Tracts for the Times/Tract 53

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Tracts for the Times
by Thomas Wilson
Tract 53
published 24 February, 1835
No. 53.]
[Price 1d.
(Ad Populum.)


TRACTS FOR THE TIMES.




BISHOP WILSON'S MEDITATIONS ON HIS SACRED OFFICE.

No. V.— THURSDAY.




CHURCH DISCIPLINE.


Question from the Office of Consecration.—Will you maintain and set forward, as much as in you lieth, quietness, love and peace, among all men; and such as be unquiet, disobedient, and criminous within your diocese, correct and punish, according to such authority as you have by God's word, and as to you shall be committed by the ordinance of this realm[1]?—Ans. I will so do, by the help of God.

O God of peace and love, make me, thy minister, a messenger and instrument of peace to this people to whom I am sent; that by thy gracious assistance I may root out all strife and variance, hatred and malice, and that this Church and Nation may enjoy a blessed tranquillity. Bless the discipline of this Church in my hands, and make it effectual for the conviction of wicked men and gainsayers. Assist me, by thy good Spirit, that I may apply a proper cure to every disorder; that I may reprove with mildness, censure with equity, and punish with compassion.

O merciful God, who wouldest not the death of a sinner, but that he should be converted and live, bring into the right way all such as are gone astray from thy commandments. Vouchsafe unto all penitents, (and especially unto all such as are now under the censures of the Church,) a true sense of their crimes, true repentance for them, and thy gracious pardon, that their souls may be saved in the day of the Lord Jesus. Amen.


Church Discipline.

However the Church be in some respects incorporated with the commonwealth in a Christian state, yet its fundamental rights remain distinct from it; of which this is one of the chief—to receive into, and to exclude out of the Church, such persons which, according to the laws of the Christian society, are fit to be taken in, or shut out.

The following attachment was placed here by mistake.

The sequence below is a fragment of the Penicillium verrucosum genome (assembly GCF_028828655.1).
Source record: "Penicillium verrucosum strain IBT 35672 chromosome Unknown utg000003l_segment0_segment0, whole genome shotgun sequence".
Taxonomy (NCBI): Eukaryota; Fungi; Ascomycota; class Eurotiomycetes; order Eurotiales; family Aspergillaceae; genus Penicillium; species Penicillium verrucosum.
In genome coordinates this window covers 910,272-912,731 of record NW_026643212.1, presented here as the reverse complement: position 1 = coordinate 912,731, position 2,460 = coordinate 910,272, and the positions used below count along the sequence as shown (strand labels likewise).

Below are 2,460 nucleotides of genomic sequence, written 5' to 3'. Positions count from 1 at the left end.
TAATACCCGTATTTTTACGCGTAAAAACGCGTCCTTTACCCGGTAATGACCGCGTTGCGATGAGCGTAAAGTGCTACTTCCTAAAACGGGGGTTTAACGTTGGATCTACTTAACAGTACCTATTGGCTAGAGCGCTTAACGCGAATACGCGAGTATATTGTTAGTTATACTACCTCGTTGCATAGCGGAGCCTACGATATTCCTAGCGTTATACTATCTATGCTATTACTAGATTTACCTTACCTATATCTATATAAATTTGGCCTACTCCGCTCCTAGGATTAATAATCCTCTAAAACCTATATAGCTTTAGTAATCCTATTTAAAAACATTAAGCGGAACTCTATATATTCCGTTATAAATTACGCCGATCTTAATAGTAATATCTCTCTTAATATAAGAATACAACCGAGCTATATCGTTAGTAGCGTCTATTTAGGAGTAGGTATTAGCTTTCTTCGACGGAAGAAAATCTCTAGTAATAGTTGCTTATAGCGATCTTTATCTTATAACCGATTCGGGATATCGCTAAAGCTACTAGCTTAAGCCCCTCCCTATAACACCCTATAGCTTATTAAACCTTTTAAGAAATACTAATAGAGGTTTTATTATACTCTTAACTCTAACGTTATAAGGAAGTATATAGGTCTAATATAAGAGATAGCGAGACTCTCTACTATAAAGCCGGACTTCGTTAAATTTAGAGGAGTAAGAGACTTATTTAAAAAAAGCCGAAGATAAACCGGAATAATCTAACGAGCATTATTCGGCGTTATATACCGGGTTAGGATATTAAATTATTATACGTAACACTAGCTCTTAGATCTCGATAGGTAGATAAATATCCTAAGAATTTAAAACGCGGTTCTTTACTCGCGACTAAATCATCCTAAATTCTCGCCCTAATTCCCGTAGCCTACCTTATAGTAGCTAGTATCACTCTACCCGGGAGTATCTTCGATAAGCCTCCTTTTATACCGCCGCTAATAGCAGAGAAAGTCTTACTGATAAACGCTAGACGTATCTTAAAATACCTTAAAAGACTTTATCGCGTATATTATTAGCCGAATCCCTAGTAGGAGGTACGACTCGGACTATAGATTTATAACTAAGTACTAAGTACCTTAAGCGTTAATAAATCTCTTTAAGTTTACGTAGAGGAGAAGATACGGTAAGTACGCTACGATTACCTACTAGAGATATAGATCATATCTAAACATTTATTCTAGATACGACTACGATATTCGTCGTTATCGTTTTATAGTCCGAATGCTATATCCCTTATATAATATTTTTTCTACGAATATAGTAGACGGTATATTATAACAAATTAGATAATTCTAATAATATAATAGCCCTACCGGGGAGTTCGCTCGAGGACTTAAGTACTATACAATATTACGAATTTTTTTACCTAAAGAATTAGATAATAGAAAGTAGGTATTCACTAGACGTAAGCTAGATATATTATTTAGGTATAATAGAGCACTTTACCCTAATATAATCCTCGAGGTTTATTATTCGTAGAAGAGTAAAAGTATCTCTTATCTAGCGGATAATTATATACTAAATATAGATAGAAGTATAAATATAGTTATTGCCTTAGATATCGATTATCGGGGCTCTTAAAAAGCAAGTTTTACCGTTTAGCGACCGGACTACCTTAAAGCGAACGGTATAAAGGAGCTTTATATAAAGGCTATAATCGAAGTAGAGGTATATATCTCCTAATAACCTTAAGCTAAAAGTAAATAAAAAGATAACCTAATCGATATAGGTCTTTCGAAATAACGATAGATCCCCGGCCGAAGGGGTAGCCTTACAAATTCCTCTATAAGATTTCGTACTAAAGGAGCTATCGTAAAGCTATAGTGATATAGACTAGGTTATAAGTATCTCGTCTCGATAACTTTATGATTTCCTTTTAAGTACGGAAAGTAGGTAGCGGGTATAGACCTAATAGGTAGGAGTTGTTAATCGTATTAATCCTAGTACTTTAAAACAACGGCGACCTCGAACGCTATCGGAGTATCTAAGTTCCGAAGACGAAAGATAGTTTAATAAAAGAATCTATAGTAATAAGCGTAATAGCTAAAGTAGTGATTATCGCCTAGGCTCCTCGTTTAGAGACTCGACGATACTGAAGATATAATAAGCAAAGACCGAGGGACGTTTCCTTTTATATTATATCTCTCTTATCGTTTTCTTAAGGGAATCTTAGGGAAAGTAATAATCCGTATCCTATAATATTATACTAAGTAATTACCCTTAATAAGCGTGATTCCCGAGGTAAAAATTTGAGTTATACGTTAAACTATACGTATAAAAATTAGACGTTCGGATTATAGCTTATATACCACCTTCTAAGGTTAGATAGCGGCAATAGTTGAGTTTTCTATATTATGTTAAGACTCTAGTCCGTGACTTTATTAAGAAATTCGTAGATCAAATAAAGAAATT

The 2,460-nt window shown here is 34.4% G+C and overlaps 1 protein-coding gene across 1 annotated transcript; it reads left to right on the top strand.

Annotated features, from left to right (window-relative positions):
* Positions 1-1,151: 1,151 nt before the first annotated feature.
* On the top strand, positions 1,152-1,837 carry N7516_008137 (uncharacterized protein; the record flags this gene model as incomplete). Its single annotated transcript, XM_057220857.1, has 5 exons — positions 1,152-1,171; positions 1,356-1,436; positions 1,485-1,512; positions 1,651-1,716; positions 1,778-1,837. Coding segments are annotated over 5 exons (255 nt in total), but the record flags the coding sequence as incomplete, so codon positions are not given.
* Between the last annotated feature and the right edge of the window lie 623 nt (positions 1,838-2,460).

And when temporal laws interpose, it is temporal punishment only, which they design to inflict or set aside. Bishop Stillingfleet.

Ezek. ii. 6. "And thou, son of man, be not afraid of them, neither be afraid of their words; thou shalt speak my words unto them, whether they will hear, or whether they will forbear."

2 Cor. xiii. 10. "Lest I should use sharpness, according to the power," (namely, of binding and loosing,) "which God hath given me to edification, and not to destruction."

1 Tim. i. 20. "Whom I have delivered unto Satan, that they may not blaspheme." O admirable use and command of Satan! He is God's enemy, and yet does Him service; and an adversary to man, and yet helps to save him. He is the author of blasphemy, and yet teacheth not to blaspheme. That is, One that is stronger than he directs his malice to ends which he did not intend. Satan is set on work to take him down by terror and despair whom before he had tempted to sin. But while Satan thinks to drive him to destruction by despair, God stops his course, when the sinner is sufficiently humbled; and then, as it was with Christ, Satan is dismissed, and Angels come and minister unto him.—Rouse.

What great man shall we now find, who will not take it ill to be reproved? and yet David, a prince and favourite of God, when he was reproved, even by a subject, did not turn away in a rage, but confessed his fault, and repented truly of his sin.—St. Amhros. ap. David.

The very office of Consecration, so often confirmed by Acts of Parliament, does warrant every Bishop, in the clearest and most express terms, to claim authority, by the Word of God, to exercise all manner of spiritual discipline within his own diocese.—Codex Jur. Eccl. Angl. p. 18.

Men should be persuaded, not forced, to forsake their sins; because God rewards not those who, through necessity, forsake their sins; but such as do so voluntarily.—Chrysost.